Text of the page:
The Evolution of home
There really is no place like home.
The endless hands and arms of loved ones—friends and family alike—to scoop up your children, to hug and kiss and squeeze and calm and entertain them, to support you with joy and energy.
The night after night of summer barbeques, where platters of bratwurst are ever present and fireflies tease while the sun makes its slow descent beyond the horizon and children big and small fall asleep in their parents’ laps as they laugh and talk into the wee hours.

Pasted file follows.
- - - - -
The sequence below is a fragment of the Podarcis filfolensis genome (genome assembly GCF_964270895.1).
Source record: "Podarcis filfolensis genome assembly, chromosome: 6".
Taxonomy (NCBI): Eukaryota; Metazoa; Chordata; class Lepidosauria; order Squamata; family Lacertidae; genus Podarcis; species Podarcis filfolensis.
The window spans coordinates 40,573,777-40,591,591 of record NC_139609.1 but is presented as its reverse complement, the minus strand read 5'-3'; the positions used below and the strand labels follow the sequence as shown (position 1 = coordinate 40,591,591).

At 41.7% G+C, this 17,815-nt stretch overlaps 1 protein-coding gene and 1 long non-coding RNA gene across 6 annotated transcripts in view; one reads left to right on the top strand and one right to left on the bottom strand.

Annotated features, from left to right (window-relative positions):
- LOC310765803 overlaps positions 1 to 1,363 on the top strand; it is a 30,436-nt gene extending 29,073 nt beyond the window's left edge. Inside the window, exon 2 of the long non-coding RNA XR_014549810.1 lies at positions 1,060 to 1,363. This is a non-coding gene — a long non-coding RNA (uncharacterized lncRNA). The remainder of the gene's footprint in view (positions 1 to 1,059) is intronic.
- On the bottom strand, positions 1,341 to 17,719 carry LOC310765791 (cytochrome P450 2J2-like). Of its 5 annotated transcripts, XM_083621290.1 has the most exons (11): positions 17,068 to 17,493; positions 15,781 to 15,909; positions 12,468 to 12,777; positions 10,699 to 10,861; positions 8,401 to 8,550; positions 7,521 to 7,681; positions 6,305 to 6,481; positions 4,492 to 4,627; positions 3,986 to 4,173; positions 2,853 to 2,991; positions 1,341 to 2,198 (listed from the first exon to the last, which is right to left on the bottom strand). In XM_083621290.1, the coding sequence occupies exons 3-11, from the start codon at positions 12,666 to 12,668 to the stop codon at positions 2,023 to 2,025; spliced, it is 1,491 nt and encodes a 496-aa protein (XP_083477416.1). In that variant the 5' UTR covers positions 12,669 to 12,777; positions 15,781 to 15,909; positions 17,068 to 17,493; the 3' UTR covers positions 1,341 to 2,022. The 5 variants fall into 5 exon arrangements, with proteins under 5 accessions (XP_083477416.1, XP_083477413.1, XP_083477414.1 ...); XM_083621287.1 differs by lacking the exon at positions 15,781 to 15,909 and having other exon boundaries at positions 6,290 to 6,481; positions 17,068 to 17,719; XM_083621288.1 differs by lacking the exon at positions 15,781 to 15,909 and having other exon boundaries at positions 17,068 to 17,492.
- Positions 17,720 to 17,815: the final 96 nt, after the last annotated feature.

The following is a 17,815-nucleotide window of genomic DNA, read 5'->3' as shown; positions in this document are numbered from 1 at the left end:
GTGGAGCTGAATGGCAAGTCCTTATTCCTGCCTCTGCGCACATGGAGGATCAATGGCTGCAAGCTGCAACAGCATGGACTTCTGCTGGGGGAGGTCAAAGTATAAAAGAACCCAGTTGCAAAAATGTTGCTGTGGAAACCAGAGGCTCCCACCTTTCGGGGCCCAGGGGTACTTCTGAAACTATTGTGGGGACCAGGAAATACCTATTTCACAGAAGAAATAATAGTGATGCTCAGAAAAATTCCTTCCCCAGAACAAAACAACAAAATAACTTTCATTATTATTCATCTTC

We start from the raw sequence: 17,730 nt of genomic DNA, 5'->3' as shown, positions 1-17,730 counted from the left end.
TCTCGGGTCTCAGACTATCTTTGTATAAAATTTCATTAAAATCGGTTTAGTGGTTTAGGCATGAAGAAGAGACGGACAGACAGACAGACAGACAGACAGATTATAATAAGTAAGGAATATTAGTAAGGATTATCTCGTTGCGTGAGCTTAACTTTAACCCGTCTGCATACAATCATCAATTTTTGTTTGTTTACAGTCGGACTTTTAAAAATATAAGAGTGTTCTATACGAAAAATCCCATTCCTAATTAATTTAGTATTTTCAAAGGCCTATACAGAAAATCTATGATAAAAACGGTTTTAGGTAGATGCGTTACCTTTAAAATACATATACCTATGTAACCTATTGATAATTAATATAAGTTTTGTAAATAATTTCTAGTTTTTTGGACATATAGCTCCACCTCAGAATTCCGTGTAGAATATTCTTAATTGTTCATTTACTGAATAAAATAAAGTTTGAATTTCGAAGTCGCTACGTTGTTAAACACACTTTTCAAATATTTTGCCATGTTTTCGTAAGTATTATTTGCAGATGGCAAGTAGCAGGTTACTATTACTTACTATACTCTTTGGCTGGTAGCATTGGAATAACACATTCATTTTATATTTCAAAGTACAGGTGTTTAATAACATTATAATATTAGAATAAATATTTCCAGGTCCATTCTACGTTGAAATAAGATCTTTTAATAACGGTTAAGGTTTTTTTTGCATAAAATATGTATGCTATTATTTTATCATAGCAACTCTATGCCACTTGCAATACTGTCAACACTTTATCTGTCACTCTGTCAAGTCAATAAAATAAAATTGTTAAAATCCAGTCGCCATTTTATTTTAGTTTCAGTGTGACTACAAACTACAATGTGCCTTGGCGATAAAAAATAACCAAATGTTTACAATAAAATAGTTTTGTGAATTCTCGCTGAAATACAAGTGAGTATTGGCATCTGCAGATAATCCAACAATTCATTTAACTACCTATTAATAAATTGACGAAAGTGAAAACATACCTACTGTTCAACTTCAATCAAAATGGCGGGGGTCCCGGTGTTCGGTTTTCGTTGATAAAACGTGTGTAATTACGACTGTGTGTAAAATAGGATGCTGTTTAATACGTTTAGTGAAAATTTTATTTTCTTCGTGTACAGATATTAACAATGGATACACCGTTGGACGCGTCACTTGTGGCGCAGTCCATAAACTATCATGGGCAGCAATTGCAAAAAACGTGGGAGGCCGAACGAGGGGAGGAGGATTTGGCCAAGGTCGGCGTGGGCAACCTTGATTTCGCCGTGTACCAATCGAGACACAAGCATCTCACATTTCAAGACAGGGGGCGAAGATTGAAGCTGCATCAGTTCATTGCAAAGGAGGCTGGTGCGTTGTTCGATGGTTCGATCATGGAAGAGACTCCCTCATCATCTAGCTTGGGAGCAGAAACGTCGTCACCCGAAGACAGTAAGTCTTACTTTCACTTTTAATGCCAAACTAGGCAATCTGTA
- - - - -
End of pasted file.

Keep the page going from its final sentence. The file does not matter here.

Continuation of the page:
The Goddess of Fortune visited me on a South Indian beach that has since been washed away.
She was not quite thirteen, with Pippi Longstocking braids and a sprightly yellow smock dress to match. Lakshmi (the name of the Hindu Goddess of Fortune) spent her days smiling spryly at European tourists while peddling shells, pens, and other trinkets to the sunburned visitors. Her father, a local fisherman, would send her out among the tourists, knowing full well that his daughter’s charms were irresistible.
While living in Mexico, I joked that speaking Spanish forced me to be far more Zen about life: Since I could only speak in the present tense, I was forced to just live in that present tense.
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